Many people criticize short-term mission trips, saying that they are nothing more than glorified vacations – sightseeing tours with occasional service projects. Even I myself have to admit that in the months prior to the World Race, the more I learned about missions, the more I questioned the validity of short-term mission trips. As I began to gain a perspective of God’s heart for people all over the world, I began to understand that the role of a missionary is to build relationships and make disciples of Jesus within a local community.
But with the World Race, this seemed like an unachievable task. Being a missionary to eleven countries in eleven months? How could I ever learn the culture and get to know the people and have them open up their hearts to me and share the gospel and see them come to Christ, in just a few short weeks? As I was exploring various service opportunities in other countries, someone asked me if it wouldn’t be better to serve in one country for multiple years, such as the Peace Corps? Wouldn’t that be a better way to make a difference in the world?
That was a good question, a question that I didn’t have an answer for. At the World Race training camp, I asked Bill Swann, one of our leaders, how we can really hope to make a difference in a community in one month. He answered: “When you build relationships with another person of a different culture, there is an exchange that happens. You learn something from them, and they from you. The experiences you have together mold you and shape you, and both people are never ever the same.”
This brings me to just one week ago, the last day of our ministry in Transnistria. I felt discouraged. We had taught a lot of English, passed out a lot of invite cards, and did a lot of ministry. I had sensed that at the beginning of the month that God had a specific plan for us being there, but nothing truly extraordinary had happened. Despite this, in my prayer time that morning, I felt God speaking to me: Never underestimate the power of even one conversation.
Our English conversation class in Victory Park, Tiraspol
That afternoon, one young man rushed into our English class. His name was Dima, and he had been attending our biweekly English conversation practice for university students in the park. I remember being surprised that he was there because he didn’t know about the ongoing English classes that we had been teaching. We asked him how he got there, and he told us that as Alyssa prayed for him the day before, he felt like something happened in his heart. When he woke up in the morning, he had a strong sense that he was supposed to go to the Expo center, which is where we were teaching English. We were astounded to hear how God had led him to us that day…then some of the boys on our team sat down and shared the gospel with him. That afternoon, Dima prayed that God would come to him and help him and change him. Dima told us later that as he was praying he felt like he was flying, that someone was holding him up. He thanked God for sending us to his city that month, and expressed how our conversations together had changed his life. We had the opportunity to interview Dima, and here is his story:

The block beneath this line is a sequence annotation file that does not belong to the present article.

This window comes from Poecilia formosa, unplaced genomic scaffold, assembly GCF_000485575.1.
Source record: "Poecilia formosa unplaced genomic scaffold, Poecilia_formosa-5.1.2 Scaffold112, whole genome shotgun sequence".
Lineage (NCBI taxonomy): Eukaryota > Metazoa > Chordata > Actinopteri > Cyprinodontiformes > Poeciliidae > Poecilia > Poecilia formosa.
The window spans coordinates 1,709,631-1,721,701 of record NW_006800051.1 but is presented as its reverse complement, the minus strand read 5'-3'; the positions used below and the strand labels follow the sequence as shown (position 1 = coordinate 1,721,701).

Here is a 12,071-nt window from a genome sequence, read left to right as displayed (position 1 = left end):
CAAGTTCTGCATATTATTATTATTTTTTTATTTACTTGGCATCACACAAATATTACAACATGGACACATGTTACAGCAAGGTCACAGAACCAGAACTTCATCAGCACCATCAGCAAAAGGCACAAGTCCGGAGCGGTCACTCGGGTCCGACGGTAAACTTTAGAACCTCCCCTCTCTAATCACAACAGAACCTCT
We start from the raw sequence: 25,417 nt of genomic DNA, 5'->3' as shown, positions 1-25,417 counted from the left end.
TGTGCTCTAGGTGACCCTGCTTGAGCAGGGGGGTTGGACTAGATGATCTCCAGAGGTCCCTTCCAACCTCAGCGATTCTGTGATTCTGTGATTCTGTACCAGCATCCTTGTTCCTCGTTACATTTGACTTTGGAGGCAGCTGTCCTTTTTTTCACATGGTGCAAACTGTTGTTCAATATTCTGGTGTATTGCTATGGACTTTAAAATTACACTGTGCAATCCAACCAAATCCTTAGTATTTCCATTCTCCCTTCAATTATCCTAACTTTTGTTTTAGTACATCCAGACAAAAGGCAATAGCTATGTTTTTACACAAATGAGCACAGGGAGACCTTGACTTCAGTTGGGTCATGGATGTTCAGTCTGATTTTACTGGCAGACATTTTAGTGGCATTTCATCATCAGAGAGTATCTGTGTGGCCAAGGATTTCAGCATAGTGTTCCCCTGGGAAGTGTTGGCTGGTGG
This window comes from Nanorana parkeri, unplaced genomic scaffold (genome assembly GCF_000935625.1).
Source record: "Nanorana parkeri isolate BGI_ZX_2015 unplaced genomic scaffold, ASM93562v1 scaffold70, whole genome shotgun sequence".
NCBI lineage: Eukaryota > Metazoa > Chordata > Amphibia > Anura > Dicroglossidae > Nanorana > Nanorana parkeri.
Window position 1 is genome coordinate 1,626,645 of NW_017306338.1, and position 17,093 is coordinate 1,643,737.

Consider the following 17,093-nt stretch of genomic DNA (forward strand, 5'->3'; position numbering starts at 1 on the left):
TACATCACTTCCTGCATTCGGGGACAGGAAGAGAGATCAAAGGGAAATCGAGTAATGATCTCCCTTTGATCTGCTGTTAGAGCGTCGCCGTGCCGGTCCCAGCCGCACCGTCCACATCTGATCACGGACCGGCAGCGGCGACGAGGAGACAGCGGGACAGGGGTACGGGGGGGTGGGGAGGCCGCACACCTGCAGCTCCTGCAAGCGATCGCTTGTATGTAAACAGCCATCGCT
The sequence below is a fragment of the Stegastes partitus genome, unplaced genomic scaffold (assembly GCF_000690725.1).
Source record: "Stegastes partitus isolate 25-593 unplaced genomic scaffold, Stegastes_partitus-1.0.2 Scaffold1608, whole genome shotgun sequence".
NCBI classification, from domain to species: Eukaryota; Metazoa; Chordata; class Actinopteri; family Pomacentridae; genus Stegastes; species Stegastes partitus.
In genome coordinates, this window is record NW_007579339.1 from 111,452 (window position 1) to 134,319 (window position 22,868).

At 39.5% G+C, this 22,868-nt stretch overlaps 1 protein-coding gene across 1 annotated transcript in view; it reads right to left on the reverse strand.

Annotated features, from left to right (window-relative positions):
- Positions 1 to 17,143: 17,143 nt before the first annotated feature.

Then it struck me: Who am I to think that I can only make a difference in the world if I serve in a country for two years? Thinking this way puts God in a box. Who’s to say that one month, one week, or even one conversation can’t change a person’s life?
I realized that Bill was exactly right – Every single person we meet leaves footprints on our hearts, and impacts who we become. When we see God work through the people in other cultures, not only do their lives change, but ours do as well because God breaks us in the midst of the brokenness we see. It’s striking when you go on a mission trip, thinking that you’re going to change the world, but then you realize that actually you are the mission.
As short-term missionaries, if we try to learn the culture and get to know the people and share the gospel and see them come to Christ within a few short weeks, we may become discouraged by the overwhelming task ahead of us…because that’s not our role. Our role is simply to sow seeds – to come alongside what God is already doing in a local community and multiply their disciple-making efforts. This means we will plant a lot of seeds and sometimes we will reap what others have sown. Many times we won’t see the fruit of our efforts. And that’s OK.
So, whoever you are, whether missionary or doctor or dishwasher or stay-at-home-mom, there is one global strategy that God has used since the beginning of time: Love. This is the first and best way to make a difference in the world. Indeed, the bible says that the world will know that we are Christians by our love (John 13:35). So today, will you let Christ’s love permeate your every thought, and allow every interaction with another person to be seasoned with grace? Throughout your day, will you continually ask God, “What can I do to serve and honor this person in front of me?” This love is how we will make disciples of all nations, and show the world who Jesus is.